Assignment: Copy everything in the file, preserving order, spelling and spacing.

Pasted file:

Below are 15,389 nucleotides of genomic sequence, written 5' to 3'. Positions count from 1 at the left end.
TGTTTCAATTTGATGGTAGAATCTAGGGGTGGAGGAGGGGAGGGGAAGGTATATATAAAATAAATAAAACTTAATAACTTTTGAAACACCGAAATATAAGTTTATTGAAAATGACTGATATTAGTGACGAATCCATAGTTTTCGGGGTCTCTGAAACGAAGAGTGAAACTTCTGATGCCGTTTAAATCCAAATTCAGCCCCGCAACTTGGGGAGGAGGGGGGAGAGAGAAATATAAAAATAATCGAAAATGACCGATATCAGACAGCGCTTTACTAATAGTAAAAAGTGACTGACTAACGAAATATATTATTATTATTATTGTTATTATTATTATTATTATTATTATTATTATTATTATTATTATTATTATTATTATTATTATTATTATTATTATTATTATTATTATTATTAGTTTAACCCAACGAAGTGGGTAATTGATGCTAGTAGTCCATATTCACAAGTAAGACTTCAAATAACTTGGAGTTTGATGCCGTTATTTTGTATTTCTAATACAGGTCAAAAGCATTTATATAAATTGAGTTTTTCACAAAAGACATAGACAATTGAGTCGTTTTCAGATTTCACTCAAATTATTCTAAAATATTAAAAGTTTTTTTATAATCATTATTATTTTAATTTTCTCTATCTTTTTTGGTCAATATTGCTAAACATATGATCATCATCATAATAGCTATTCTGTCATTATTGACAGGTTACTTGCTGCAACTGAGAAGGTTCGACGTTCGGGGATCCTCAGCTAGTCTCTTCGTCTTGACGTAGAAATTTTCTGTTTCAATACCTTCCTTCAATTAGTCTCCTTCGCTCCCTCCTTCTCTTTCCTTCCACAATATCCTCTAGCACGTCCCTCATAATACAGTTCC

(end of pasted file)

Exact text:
Below are 15,389 nucleotides of genomic sequence, written 5' to 3'. Positions count from 1 at the left end.
TGTTTCAATTTGATGGTAGAATCTAGGGGTGGAGGAGGGGAGGGGAAGGTATATATAAAATAAATAAAACTTAATAACTTTTGAAACACCGAAATATAAGTTTATTGAAAATGACTGATATTAGTGACGAATCCATAGTTTTCGGGGTCTCTGAAACGAAGAGTGAAACTTCTGATGCCGTTTAAATCCAAATTCAGCCCCGCAACTTGGGGAGGAGGGGGGAGAGAGAAATATAAAAATAATCGAAAATGACCGATATCAGACAGCGCTTTACTAATAGTAAAAAGTGACTGACTAACGAAATATATTATTATTATTATTGTTATTATTATTATTATTATTATTATTATTATTATTATTATTATTATTATTATTATTATTATTATTATTATTATTATTATTATTATTATTAGTTTAACCCAACGAAGTGGGTAATTGATGCTAGTAGTCCATATTCACAAGTAAGACTTCAAATAACTTGGAGTTTGATGCCGTTATTTTGTATTTCTAATACAGGTCAAAAGCATTTATATAAATTGAGTTTTTCACAAAAGACATAGACAATTGAGTCGTTTTCAGATTTCACTCAAATTATTCTAAAATATTAAAAGTTTTTTTATAATCATTATTATTTTAATTTTCTCTATCTTTTTTGGTCAATATTGCTAAACATATGATCATCATCATAATAGCTATTCTGTCATTATTGACAGGTTACTTGCTGCAACTGAGAAGGTTCGACGTTCGGGGATCCTCAGCTAGTCTCTTCGTCTTGACGTAGAAATTTTCTGTTTCAATACCTTCCTTCAATTAGTCTCCTTCGCTCCCTCCTTCTCTTTCCTTCCACAATATCCTCTAGCACGTCCCTCATAATACAGTTCC